When we take a young girl swimming each weekend this gives her parents a much needed break. The young person is moderately to severely autistic and a whole weekend caring for her can be challenging. When we take her out on a Saturday the parents can then spend some quality time with their other child. This 2 hours that they can be together is hugely important to all their mental wellbeing. They also know that the young girl is having a good time too as swimming is her favourite activity and she is always in a happy mood when she returns home.
Carers of children and young people with disabilities (aged 20 and under) will have more opportunities to enjoy a life outside of their caring role.
35 carers and siblings have been supported to have a life outside their caring role by our service taking their dependant child or young person out to an activity of their choice. As we do this on a weekly basis at the same time each week the family know that they have that time to arrange things that they would like to do. Having this continuity means they can plan their own activities enabling them to have a life outside of their caring role.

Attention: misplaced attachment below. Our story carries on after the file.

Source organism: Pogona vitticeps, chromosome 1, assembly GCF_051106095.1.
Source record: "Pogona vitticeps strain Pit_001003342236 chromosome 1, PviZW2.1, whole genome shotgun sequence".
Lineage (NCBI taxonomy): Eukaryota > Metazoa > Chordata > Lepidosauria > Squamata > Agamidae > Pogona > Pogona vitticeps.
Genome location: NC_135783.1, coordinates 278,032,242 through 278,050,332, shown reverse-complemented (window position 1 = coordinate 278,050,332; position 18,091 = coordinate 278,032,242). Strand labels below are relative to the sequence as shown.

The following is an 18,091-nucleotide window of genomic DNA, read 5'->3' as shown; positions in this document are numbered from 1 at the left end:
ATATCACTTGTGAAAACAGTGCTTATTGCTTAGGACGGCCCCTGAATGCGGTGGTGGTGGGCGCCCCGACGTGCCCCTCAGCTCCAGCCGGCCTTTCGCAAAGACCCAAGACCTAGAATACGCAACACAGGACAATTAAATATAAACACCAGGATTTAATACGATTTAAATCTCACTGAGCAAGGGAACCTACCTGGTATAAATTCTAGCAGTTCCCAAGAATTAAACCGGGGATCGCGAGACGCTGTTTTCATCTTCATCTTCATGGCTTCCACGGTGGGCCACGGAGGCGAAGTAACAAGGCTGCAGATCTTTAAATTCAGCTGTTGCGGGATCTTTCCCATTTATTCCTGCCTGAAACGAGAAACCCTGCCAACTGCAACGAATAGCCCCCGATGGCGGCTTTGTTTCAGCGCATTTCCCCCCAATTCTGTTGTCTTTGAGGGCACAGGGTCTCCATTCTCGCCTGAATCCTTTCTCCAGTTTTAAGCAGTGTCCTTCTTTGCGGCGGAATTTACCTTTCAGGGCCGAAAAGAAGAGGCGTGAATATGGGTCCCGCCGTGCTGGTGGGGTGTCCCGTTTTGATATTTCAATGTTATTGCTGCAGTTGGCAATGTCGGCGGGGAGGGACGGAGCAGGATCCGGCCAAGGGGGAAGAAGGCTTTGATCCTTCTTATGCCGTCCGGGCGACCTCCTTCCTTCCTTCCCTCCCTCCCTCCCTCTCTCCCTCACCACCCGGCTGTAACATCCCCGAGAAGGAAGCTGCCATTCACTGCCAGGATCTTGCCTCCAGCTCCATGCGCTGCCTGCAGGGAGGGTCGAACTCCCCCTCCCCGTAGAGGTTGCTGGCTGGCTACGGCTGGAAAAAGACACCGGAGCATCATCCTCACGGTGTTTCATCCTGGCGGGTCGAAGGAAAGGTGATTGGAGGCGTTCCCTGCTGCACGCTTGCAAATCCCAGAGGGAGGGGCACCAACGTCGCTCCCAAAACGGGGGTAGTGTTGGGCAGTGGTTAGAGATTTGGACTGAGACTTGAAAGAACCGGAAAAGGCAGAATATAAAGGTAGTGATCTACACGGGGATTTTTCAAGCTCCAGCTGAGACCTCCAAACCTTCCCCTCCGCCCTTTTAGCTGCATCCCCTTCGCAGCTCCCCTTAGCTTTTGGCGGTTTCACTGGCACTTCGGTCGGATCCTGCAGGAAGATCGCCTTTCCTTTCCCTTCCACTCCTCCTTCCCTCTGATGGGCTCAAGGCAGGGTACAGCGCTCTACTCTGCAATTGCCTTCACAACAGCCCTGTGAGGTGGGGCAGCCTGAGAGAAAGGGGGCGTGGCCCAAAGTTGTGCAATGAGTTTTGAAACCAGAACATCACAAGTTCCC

When we take a young lady out to the health suite one evening a week her carer take the opportunity to go visiting family. This is the only time she is able to do so as she is a full time carer.
Carers of children and young people with disabilities (aged 20 and under) will feel better supported to sustain their caring role.
35 carers and siblings benefited from our Children and Young peoples service where we take their dependants out to activities in the community. The time the carers get to themselves is crucial for them to be able to continue in their caring roles. The time they get to themselves can be spent resting or doing a leisure activity of their own or spending time together as a family.
The X family have a profoundly disabled child and other older children too. Rigid routines have to be followed and hospital trips off island are common. Both parents are 'on duty' all the time and this becomes extremely tiring for them. The other children have all the activities they want to go to as well and juggling everything is very difficult for the parents. Our weekly visit means we can take over looking after the child and doing some nice activities that makes them happy. Mum can then take off with the other children to do other things. This break takes a lot of strain and guilt away from her and she feels refreshed and ready to start over again when she gets back.